A newly released report shows Utah's foreclosure filings rose slightly last month but remained below much of the rest of the nation.

The January 2008 U.S. Foreclosure Market Report by market analysis firm RealtyTrac indicates the Beehive State had 4.99 percent more filings in January 2008 than in January 2007.

Additionally, compared to December 2007, Utah saw a 16.49 percent increase in the number of filings in January of this year.

The report shows national foreclosure activity — default notices, auction sales notices and bank repossessions — were reported on 233,001 properties during January, an 8 percent hike from the previous month and an increase of almost 57 percent from January 2007.

"The 8 percent monthly increase in January is not as precipitous as the 19 percent spike we saw in January of 2007, and several key states actually experienced decreasing foreclosure activity from the previous month," RealtyTrac's chief executive officer, James J. Saccacio, said in a prepared statement.

Nationally, Nevada continued to experience the highest foreclosure rate among all the 50 states and had 6,087 properties entering some form of filing during the month of January. The total was a 45 percent decline from the previous month but a 95 percent jump from January 2007.

California ranked second in January foreclosure rates, followed by Florida, Arizona and Colorado.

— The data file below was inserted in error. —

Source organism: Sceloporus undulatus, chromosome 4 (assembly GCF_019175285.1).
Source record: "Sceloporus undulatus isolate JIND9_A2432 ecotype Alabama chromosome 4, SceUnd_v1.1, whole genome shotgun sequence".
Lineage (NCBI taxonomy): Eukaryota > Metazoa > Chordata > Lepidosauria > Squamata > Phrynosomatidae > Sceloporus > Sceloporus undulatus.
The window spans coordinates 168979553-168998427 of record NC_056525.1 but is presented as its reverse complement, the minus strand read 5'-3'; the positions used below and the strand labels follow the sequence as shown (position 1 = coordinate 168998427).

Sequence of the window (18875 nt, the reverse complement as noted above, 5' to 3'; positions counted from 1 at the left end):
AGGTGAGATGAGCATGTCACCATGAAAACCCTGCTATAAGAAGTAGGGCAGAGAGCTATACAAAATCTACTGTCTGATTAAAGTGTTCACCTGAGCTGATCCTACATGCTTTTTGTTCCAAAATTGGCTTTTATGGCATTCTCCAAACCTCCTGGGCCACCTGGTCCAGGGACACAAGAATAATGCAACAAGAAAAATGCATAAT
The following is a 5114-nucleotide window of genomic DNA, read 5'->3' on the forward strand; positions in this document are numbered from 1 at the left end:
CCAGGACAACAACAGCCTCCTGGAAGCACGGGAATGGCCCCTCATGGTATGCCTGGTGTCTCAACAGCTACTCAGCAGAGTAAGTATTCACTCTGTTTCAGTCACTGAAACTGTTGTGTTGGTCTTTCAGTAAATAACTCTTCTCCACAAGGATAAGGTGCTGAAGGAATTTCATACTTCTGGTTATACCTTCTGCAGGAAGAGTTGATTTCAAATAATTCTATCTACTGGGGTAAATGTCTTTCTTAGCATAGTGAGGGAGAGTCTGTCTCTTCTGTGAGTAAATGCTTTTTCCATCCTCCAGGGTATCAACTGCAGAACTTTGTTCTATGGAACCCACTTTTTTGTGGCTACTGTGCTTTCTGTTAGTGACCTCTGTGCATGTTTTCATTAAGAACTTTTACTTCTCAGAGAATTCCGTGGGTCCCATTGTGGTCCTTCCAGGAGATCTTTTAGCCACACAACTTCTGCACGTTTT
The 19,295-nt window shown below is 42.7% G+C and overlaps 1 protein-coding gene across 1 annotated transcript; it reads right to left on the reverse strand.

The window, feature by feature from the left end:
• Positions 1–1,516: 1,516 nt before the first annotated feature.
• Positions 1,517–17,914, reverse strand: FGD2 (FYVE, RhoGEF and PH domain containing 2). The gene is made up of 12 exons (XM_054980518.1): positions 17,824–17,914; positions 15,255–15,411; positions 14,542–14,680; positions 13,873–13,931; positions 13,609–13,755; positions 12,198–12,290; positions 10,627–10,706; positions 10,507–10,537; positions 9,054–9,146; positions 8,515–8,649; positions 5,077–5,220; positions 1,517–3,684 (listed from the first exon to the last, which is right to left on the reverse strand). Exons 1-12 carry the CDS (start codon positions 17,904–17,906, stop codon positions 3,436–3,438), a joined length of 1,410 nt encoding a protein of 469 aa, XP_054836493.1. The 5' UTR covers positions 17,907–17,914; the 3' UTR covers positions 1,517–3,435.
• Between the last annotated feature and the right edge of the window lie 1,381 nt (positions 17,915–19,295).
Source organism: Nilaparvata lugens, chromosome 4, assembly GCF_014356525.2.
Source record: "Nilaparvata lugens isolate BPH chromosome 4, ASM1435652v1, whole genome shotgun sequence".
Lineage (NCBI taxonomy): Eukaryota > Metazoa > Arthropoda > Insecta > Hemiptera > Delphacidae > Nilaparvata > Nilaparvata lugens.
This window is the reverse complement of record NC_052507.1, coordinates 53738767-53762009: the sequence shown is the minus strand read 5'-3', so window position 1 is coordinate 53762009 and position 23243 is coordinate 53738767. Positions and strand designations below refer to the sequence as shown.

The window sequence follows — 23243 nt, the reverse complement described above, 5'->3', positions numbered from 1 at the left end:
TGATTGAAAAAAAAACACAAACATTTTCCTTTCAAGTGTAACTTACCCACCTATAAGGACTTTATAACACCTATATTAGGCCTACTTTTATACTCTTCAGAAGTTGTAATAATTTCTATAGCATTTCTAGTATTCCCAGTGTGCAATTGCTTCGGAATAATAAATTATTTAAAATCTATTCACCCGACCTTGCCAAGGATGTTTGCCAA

"Nationally, we're probably going to see the high foreclosure levels through the end of the year," said Daren Blomquist, marketing and communications manager. "The states that are really driving this national increase still have some pain to work through."

Blomquist said states like Florida, California, and Nevada had increasing home prices that got "out of reach" for the average homebuyer, which has resulted in the current housing crisis.

He noted much of the problem came from extremely liberal lending practices that allowed prospective homebuyers to borrow more than they could afford — an issue he said has now been addressed.

"Lending standards have tightened up so people can't take out those type of loans anymore," said Blomquist. "It's getting back to a more realistic level of what people can truly afford to buy based on their income."

Though the market is in the midst of correction, according to Blomquist, a number of states are still reeling from the burst of the housing bubble.

California reported the most January foreclosure filings of any state, with a total of 57,158 properties. The Golden State's foreclosure activity increased 7 percent from the previous month and jumped 120 percent from January 2007.

Florida's total of 30,178 properties with at least one foreclosure filing was the nation's second-highest total, with the state's foreclosure activity up nearly 158 percent from January 2007.

The third-highest January total was in Texas, where foreclosure filings increased 20 percent from December to 14,698 properties. However, that state's monthly foreclosure rate was below the national average.

"Areas like Utah didn't really get caught up in the frenzy of skyrocketing home prices," he said. "In the long term, they're faring better because they've had slow, steady appreciation that has kept them from experiencing the harsh correction felt by much of the housing market."


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